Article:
Trump Passed China's First Strategic Test
It’s been an eventful few days for U.S.-China relations. On Thursday, Andrew S. Erickson presciently wrote in the National Interest that China would perform a “Trump Test” that “could involve China’s maritime militia harassing the operations of U.S. warships or surveillance ships.” On Friday the test came, when the Chinese navy plucked an unmanned surveying drone out of the water just as its mother ship was retrieving it. On Saturday, China said it would return the drone—eventually.
And on Sunday morning, Trump passed the test when he tweeted that China could keep the drone, on the house.
The Obama administration’s demand that China immediately return the drone misses the point. In fact, it plays to China’s assertion that this is a simple missing property case, that the Chinese navy merely found the drone in the water and picked it up as a potential hazard to navigation.
Allowing China to return the drone as if the problem were all a misunderstanding allows the Chinese government to save face—when in fact its navy is engaging in dangerously inappropriate conduct. That might be reasonable if the Chinese navy were a rogue force within the Chinese government. But the Chinese navy is only applying in action the government’s oft-stated policy that the entire South China Sea is in fact an internal Chinese lake.
Western China experts routinely emphasize the need to allow Chinese leaders to “save face” by avoiding responsibility for their actions. This is exactly the wrong way to treat the world’s second most powerful country. There is nothing uniquely Chinese about the desire to save face, or about other supposedly Chinese qualities (devotion to family, reliance on personal connections, etc.). If China wants to be taken seriously in international affairs, it must be held (and hold itself) to the same standards as every other country.
What China owes the United States is more than just a $150,000 drone. It owes an apology. The mere returning of the drone leaves open the possibility that the same thing might happen again. An apology would affirm that it is not Chinese policy to seize American government property from international waters.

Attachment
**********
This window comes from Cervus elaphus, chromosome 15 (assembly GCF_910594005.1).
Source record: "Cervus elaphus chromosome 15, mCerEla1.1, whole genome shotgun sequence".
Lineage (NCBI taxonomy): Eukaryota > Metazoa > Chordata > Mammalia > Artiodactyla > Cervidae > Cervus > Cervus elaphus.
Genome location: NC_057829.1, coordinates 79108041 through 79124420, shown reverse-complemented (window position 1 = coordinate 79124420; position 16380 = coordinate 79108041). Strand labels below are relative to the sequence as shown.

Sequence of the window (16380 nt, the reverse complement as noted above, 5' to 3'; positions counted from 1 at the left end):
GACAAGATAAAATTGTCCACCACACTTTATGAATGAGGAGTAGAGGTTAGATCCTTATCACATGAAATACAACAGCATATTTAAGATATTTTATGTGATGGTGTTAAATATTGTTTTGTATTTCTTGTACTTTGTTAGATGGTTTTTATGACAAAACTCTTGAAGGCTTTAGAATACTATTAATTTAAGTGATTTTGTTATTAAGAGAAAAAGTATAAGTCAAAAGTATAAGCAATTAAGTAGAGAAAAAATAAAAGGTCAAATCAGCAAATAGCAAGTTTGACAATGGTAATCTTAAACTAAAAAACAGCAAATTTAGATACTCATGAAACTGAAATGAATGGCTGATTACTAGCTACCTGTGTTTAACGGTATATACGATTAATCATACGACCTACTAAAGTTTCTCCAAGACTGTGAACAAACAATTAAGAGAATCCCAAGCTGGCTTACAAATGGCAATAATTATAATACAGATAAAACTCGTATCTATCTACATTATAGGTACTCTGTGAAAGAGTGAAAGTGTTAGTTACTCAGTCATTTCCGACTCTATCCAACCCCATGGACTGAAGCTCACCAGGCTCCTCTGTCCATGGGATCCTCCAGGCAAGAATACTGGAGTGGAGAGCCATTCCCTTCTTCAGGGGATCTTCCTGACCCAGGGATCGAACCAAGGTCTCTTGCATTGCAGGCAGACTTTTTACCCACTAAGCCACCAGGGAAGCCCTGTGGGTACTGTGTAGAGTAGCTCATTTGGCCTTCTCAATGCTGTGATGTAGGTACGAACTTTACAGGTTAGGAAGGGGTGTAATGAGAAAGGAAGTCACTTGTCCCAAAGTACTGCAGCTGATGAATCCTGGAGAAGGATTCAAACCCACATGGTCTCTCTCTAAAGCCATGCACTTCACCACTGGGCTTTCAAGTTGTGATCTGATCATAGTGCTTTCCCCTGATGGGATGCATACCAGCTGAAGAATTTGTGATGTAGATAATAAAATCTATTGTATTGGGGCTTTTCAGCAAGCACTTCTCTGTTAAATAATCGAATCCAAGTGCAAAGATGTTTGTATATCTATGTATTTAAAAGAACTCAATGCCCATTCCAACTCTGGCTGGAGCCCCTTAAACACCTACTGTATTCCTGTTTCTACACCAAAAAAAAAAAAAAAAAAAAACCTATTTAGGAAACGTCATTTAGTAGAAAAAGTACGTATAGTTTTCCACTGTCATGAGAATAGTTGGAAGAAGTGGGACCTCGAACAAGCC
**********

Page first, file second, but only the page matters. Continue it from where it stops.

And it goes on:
You Don’t Tug on Superman’s Cape
As the late, great Jim Croce sang, “you don’t tug on Superman’s cape.” Not because Superman is a bully. Superman would never stoop to that level. You don’t tug on Superman’s cape because, well, he’s Superman. Superman commands respect.
Chinese commentators are fond of calling the United States a bully, but bullies do not behave in a calm, orderly manner, obeying the rule of law. Bullies do not publicize their missions in advance, maintain civil radio contact and operate without armed escort. Operating a survey drone is not acting like a bully. Seizing one is.
President Obama should privately demand an apology from the Chinese government—to let it “save face” by owning up to its own misbehavior. If that doesn’t work, Obama should publicly demand an apology. And if there is still no apology, the United States should make a calm, orderly show of force, perhaps by conducting well-publicized naval exercises in the middle of the South China Sea.
The surest way to encourage more bullying from China is to let it get away with past bullying. If China’s leaders have any pride, they will take responsibility and apologize for the ridiculous actions of their navy. If they don’t, they should be reminded that the United States is no two-bit pool-hall bully. It is a global superpower that, at its best, at least tries to stand for truth, justice and the American way.
Salvatore Babones is an Associate Professor of Sociology & Social Policy at the University of Sydney.
Image: PLA(N) Yueyang during RIMPAC 2014. Wikimedia Commons/U.S. Navy